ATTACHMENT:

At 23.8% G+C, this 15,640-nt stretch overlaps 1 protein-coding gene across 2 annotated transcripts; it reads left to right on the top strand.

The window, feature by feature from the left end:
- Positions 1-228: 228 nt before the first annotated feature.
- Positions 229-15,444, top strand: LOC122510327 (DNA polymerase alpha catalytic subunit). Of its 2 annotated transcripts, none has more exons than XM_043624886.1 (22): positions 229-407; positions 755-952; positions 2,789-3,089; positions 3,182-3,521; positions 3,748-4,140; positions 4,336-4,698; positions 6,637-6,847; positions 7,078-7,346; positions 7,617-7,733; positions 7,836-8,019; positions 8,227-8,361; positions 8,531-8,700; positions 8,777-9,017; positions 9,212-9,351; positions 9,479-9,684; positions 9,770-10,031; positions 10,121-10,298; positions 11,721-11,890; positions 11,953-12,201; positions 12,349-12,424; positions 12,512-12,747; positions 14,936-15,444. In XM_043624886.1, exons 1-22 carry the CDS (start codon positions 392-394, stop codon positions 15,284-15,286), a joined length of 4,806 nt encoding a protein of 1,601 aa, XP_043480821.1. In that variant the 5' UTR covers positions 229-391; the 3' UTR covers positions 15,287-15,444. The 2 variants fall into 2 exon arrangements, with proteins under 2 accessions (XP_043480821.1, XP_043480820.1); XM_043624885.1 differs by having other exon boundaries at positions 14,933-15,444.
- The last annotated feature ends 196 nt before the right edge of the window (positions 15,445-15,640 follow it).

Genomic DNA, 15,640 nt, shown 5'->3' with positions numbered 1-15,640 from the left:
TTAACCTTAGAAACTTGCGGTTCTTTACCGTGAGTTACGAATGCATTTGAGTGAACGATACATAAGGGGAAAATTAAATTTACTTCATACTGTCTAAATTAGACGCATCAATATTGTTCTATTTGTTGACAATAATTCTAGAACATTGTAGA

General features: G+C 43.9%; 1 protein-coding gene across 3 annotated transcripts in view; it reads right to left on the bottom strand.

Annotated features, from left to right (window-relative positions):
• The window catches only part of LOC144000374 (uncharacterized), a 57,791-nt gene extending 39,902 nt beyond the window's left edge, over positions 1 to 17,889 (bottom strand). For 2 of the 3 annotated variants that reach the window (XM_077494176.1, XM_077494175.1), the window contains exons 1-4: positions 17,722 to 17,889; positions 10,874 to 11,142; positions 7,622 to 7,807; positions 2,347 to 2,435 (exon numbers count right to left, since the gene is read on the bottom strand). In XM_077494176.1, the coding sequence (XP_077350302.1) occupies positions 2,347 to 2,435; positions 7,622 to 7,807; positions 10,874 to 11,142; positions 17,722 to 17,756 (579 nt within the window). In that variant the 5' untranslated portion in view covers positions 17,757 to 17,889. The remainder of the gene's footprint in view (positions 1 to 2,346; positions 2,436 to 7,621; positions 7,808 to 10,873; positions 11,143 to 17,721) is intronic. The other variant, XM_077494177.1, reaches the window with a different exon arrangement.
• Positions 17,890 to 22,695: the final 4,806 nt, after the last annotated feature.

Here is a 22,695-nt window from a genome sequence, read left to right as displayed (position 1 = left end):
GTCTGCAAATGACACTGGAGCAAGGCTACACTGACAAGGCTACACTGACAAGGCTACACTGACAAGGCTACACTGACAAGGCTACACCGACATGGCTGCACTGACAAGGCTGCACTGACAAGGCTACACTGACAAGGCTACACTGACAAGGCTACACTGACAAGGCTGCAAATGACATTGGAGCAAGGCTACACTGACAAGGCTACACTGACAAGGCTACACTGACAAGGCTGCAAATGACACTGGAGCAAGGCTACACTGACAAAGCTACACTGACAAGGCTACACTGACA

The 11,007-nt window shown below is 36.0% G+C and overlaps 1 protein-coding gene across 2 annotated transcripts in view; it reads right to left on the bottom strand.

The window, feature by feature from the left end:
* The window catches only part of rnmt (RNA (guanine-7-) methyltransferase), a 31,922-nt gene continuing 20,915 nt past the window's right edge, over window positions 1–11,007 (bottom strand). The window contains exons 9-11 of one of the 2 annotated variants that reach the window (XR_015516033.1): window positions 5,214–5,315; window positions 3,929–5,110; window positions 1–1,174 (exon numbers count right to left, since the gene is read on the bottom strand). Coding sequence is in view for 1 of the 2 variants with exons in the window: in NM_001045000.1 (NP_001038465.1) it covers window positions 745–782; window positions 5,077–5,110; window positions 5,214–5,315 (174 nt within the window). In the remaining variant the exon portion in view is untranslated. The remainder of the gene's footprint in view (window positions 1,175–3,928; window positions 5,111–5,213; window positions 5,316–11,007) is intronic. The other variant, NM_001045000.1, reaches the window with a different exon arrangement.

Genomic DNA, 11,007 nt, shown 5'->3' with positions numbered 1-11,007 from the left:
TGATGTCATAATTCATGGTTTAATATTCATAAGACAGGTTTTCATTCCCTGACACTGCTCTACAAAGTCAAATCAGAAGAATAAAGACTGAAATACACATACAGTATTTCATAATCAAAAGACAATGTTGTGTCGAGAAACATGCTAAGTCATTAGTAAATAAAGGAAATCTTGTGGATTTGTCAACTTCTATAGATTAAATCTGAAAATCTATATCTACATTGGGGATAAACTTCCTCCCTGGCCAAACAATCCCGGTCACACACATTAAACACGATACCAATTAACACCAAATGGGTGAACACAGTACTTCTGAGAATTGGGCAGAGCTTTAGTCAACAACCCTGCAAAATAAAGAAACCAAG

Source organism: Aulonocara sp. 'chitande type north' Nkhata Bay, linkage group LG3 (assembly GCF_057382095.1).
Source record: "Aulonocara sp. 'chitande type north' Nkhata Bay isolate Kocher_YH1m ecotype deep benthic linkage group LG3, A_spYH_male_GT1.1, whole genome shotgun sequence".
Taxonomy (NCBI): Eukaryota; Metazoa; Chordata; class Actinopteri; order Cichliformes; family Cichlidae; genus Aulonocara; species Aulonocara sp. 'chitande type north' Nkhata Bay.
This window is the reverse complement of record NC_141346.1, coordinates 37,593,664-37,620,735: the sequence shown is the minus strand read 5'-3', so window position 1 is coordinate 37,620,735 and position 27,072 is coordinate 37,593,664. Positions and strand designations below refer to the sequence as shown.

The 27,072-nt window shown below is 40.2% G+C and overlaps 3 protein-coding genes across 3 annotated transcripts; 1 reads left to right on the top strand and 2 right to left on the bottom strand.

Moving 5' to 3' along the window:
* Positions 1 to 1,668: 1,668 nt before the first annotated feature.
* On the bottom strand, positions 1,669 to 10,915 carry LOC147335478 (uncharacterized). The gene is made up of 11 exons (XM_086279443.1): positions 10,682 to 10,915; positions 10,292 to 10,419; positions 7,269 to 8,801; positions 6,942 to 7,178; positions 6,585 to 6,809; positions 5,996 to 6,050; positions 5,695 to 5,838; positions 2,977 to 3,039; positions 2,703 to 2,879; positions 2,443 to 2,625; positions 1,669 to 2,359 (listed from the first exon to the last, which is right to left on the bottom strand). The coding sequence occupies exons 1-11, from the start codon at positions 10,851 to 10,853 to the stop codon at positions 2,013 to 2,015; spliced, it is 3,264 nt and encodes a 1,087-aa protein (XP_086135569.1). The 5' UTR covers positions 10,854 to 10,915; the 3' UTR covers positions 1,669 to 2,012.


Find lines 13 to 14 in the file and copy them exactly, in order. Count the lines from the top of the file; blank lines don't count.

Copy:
GTCTGCAAATGACACTGGAGCAAGGCTACACTGACAAGGCTACACTGACAAGGCTACACTGACAAGGCTACACTGACAAGGCTACACCGACATGGCTGCACTGACAAGGCTGCACTGACAAGGCTACACTGACAAGGCTACACTGACAAGGCTACACTGACAAGGCTGCAAATGACATTGGAGCAAGGCTACACTGACAAGGCTACACTGACAAGGCTACACTGACAAGGCTGCAAATGACACTGGAGCAAGGCTACACTGACAAAGCTACACTGACAAGGCTACACTGACA

The 11,007-nt window shown below is 36.0% G+C and overlaps 1 protein-coding gene across 2 annotated transcripts in view; it reads right to left on the bottom strand.